Today we shall talk about the characteristic of an integral domain, concentrating mainly on misconceptions and important points.
An integral domain is a commutative ring with the property that if and , then . Hence, if , then or (or both).
The characteristic of an integral domain is the lowest positive integer such that .
Let . Then . This is because .
If , then we have . This is obvious for . If , then this implies , which contradicts the fact that is the lowest positive integer such that added times to itself is equal to . Hence, if is the characteristic of the integral domain , then it is the lowest positive integer such that any non-zero member of , added times to itself, gives . No member of can be added a lower number of times to itself to give .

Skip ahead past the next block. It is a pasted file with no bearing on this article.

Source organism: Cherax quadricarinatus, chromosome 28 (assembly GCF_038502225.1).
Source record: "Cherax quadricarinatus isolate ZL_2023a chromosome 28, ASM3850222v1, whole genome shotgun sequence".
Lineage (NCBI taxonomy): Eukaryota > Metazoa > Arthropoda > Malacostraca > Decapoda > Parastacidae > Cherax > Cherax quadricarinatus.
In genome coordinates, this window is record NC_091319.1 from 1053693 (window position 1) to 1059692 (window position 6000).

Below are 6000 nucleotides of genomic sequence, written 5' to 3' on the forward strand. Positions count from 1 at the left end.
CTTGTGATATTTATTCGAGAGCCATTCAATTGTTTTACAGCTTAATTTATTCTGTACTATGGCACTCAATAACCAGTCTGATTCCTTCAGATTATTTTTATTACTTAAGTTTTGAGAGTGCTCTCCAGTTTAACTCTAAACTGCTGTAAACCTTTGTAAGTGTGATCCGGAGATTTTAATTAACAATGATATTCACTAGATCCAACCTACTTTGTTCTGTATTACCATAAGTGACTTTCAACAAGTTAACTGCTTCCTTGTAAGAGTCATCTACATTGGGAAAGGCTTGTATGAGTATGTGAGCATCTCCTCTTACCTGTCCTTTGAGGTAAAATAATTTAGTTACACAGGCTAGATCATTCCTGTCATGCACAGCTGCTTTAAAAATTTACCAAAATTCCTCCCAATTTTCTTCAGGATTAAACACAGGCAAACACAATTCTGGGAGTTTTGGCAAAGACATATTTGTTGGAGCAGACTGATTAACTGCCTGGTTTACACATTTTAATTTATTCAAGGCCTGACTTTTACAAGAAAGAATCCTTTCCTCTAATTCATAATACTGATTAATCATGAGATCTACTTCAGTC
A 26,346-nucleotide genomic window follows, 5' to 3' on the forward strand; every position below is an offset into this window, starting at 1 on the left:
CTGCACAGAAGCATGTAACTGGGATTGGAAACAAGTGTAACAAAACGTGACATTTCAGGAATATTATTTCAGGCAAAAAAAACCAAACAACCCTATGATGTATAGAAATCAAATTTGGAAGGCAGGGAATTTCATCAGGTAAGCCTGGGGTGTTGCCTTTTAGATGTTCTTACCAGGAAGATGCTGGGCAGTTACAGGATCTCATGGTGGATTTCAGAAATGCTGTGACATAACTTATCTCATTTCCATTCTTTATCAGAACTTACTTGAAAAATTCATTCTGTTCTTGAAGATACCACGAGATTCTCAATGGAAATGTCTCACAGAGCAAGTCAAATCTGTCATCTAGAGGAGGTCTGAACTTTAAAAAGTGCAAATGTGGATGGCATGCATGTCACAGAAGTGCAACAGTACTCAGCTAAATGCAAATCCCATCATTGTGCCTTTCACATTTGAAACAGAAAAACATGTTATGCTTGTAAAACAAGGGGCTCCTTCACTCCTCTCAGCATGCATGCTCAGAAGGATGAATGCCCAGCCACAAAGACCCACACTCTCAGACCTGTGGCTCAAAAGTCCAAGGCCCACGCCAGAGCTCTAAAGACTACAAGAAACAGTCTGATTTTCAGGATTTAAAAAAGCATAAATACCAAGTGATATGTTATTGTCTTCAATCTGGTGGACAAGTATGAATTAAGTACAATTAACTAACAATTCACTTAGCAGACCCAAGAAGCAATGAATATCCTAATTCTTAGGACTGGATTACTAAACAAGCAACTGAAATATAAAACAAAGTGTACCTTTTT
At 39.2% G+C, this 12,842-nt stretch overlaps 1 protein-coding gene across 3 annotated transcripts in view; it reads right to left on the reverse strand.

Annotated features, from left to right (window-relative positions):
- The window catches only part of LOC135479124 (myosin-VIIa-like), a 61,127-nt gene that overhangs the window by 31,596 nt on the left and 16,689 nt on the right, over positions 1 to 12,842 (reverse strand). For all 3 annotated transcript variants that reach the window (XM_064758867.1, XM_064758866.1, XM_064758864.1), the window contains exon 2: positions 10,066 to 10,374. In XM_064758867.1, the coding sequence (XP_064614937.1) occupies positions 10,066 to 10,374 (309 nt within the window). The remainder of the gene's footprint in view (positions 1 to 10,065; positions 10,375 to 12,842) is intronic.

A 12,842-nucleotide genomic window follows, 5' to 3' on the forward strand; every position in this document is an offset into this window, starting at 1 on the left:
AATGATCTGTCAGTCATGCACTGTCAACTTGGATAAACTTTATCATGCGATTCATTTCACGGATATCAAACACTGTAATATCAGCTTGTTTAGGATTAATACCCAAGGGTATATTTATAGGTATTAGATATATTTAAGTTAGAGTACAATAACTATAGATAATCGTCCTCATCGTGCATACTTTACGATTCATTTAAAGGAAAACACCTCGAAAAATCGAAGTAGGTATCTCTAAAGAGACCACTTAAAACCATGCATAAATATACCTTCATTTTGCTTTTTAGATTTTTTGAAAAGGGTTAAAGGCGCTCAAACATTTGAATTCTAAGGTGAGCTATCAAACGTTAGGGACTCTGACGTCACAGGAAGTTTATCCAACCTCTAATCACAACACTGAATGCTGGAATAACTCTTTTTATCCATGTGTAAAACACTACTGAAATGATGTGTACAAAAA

Sometimes is written as . One should remember that this has nothing to do the multiplication operator in the ring. In other words, this does not imply that , where is a member of the domain. In fact, does NOT have to be a member of the domain. It is just an arbitrary positive integer.
Now on to an important point: something that is not emphasized, but should be. Any expression of the form
Now use this knowledge to prove that the characteristic of an integral domain, if finite, has to be or prime.